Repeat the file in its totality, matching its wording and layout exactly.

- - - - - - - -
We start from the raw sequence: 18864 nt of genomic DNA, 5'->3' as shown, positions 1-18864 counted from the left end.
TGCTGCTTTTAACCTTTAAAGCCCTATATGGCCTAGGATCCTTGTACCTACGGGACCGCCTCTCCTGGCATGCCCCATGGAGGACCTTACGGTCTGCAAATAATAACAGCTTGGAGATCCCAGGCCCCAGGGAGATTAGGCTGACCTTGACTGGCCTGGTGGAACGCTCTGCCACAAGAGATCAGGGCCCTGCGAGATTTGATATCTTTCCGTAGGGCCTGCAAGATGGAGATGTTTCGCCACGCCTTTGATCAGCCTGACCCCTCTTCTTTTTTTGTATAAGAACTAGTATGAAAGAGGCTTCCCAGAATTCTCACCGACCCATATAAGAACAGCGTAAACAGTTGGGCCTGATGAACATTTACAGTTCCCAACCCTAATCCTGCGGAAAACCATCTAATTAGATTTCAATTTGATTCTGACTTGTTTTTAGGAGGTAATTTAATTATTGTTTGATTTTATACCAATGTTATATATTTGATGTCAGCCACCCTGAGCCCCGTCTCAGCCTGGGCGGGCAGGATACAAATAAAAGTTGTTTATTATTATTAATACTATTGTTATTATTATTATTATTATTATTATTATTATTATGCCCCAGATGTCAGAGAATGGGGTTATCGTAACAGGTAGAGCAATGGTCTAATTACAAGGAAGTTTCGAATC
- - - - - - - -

We start from the raw sequence: 18864 nt of genomic DNA, 5'->3' as shown, positions 1-18864 counted from the left end.
TGCTGCTTTTAACCTTTAAAGCCCTATATGGCCTAGGATCCTTGTACCTACGGGACCGCCTCTCCTGGCATGCCCCATGGAGGACCTTACGGTCTGCAAATAATAACAGCTTGGAGATCCCAGGCCCCAGGGAGATTAGGCTGACCTTGACTGGCCTGGTGGAACGCTCTGCCACAAGAGATCAGGGCCCTGCGAGATTTGATATCTTTCCGTAGGGCCTGCAAGATGGAGATGTTTCGCCACGCCTTTGATCAGCCTGACCCCTCTTCTTTTTTTGTATAAGAACTAGTATGAAAGAGGCTTCCCAGAATTCTCACCGACCCATATAAGAACAGCGTAAACAGTTGGGCCTGATGAACATTTACAGTTCCCAACCCTAATCCTGCGGAAAACCATCTAATTAGATTTCAATTTGATTCTGACTTGTTTTTAGGAGGTAATTTAATTATTGTTTGATTTTATACCAATGTTATATATTTGATGTCAGCCACCCTGAGCCCCGTCTCAGCCTGGGCGGGCAGGATACAAATAAAAGTTGTTTATTATTATTAATACTATTGTTATTATTATTATTATTATTATTATTATTATTATGCCCCAGATGTCAGAGAATGGGGTTATCGTAACAGGTAGAGCAATGGTCTAATTACAAGGAAGTTTCGAATC